A couple of months ago my daughter was given a Haldane Hebridean wheel by a member of the spinning group we attend. It had belonged to her friend who had moved into smaller accommodation and she no longer had room for it. People had tried to put it together but it was not being very co-operative about treadling, so it became a project for me!
I had a search for some information and it seems that the company named Haldane still exists, but they make staircases these days rather than wheels! There are quite a few owners out there, and a Haldane Fanciers group on Ravelry. After some advice, oiling, adjusting and generally wiggling things about, I managed to get the wheel to treadle and rotate fairly smoothly – most of the problem seemed to be around getting bits to line up correctly. Originally the treadle bar kept popping out from between the legs and the drive band kept jumping off. Lining up the legs and then adjusting the whorl so it was lined up with the wheel seemed to resolve most of the problems. It still has a desire to spin counterclockwise if you don’t treadle just right, but I’m working on that.
The wheel came with the original instructions. They were amazing – one page of vagueness! It suggests looking at the (blurry) photo they provide and reading a text book on spinning. If you want to read more, they are here: Haldane Instructions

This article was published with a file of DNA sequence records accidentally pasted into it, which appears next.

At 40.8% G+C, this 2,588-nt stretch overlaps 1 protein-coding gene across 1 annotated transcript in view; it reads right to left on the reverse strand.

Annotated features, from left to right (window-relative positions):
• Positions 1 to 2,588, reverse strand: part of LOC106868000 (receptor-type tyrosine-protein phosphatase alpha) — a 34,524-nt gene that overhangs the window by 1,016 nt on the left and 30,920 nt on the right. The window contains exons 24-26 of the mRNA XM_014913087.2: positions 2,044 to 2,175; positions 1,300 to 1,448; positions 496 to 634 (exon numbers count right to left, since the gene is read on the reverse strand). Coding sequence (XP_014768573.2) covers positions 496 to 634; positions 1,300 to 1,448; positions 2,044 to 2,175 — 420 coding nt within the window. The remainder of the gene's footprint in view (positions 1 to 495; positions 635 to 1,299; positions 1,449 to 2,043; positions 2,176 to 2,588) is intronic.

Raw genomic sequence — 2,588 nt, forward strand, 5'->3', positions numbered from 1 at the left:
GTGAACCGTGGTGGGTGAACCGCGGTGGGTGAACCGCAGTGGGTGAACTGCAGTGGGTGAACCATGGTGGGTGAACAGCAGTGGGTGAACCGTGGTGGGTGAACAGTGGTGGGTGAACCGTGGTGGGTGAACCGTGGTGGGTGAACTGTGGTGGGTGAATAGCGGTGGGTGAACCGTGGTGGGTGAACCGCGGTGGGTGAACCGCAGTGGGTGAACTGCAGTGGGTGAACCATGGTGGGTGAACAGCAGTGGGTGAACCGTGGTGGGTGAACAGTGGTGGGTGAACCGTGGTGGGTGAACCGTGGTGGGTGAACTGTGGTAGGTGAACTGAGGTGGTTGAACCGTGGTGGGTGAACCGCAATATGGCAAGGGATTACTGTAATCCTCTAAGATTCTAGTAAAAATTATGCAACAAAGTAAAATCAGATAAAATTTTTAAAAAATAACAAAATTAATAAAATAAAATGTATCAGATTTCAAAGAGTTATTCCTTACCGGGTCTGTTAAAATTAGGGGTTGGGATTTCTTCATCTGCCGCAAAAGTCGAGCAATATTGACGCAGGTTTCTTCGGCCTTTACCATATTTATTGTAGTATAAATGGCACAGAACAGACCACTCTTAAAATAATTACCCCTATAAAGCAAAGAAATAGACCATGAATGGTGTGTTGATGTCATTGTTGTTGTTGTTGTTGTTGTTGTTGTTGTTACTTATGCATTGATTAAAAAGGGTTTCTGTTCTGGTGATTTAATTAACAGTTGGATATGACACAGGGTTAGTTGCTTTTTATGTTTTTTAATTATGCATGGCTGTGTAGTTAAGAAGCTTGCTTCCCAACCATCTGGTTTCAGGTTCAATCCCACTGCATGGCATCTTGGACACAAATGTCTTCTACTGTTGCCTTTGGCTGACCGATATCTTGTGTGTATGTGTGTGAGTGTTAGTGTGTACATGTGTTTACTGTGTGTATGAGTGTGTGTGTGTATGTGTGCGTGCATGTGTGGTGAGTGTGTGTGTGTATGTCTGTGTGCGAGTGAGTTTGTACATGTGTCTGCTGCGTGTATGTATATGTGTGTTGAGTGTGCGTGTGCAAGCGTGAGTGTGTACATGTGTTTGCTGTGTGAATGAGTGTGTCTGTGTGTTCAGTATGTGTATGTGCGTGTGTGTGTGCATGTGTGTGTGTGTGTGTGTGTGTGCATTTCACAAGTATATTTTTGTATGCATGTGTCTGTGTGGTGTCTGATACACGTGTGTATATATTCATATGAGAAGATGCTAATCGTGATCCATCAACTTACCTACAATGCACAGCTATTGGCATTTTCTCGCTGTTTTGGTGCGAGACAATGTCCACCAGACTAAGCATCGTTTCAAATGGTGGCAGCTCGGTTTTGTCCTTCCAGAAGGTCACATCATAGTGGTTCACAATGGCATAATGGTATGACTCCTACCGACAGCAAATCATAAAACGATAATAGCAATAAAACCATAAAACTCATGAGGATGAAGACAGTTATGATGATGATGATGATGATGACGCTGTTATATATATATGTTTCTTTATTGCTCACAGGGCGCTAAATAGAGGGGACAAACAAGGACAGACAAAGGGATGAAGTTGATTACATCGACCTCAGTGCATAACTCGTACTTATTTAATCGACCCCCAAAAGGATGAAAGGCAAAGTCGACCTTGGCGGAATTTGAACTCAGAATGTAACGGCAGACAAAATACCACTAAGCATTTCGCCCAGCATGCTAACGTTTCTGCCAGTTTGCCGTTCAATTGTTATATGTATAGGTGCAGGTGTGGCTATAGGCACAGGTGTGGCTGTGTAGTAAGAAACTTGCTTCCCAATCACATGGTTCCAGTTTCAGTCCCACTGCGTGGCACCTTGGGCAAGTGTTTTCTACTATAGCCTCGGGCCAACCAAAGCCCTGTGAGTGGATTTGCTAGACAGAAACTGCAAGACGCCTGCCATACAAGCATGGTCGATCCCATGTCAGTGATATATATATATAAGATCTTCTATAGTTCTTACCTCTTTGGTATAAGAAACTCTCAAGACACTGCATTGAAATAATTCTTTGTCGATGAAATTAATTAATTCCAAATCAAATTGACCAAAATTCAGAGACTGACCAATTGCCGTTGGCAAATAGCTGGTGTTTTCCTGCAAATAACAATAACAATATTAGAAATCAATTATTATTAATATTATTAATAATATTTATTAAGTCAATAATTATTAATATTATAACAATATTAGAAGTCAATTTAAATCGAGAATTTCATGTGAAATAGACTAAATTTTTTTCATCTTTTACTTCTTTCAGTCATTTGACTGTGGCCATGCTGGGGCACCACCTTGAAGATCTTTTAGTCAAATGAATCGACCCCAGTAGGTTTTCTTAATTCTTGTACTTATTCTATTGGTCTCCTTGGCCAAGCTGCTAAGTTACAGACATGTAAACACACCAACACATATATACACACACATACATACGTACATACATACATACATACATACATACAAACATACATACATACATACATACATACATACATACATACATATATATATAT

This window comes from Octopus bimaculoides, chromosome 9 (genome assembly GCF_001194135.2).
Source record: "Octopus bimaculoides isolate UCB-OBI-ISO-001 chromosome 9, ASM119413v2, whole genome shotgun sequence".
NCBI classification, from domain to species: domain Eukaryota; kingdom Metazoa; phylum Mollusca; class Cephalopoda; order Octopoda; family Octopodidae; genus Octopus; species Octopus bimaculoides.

Once I was convinced that the wheel would actually function I started thinking about the condition of the wood. It looked blotchy, almost water stained. In the end I decided to use a wood treatment called Liquid Gold:
I bought it from Lakeland for £8.99 – http://www.lakeland.co.uk/liquid-gold-wood-reviver/F/keyword/wood+cleaner/product/22551
It’s obviously serious stuff, Liquid Gold, if it is misused – I thought this warning image was a very dramatic way of expressing the harm it could do! I did remember to open the windows and use gloves after seeing this though.
I took the wheel to bits so I could clean all the parts properly. One of the things I love about this wheel is that you can see how it works, it is so simple and makes sense! There are no screws or bolts, everything just slots together. That didn’t stop me having a slight wobble about how it was all going to go back together again when I got to this stage:
Two of the legs and the wheel supports did not want to come away from the table, so I decided I wasn’t going to force them!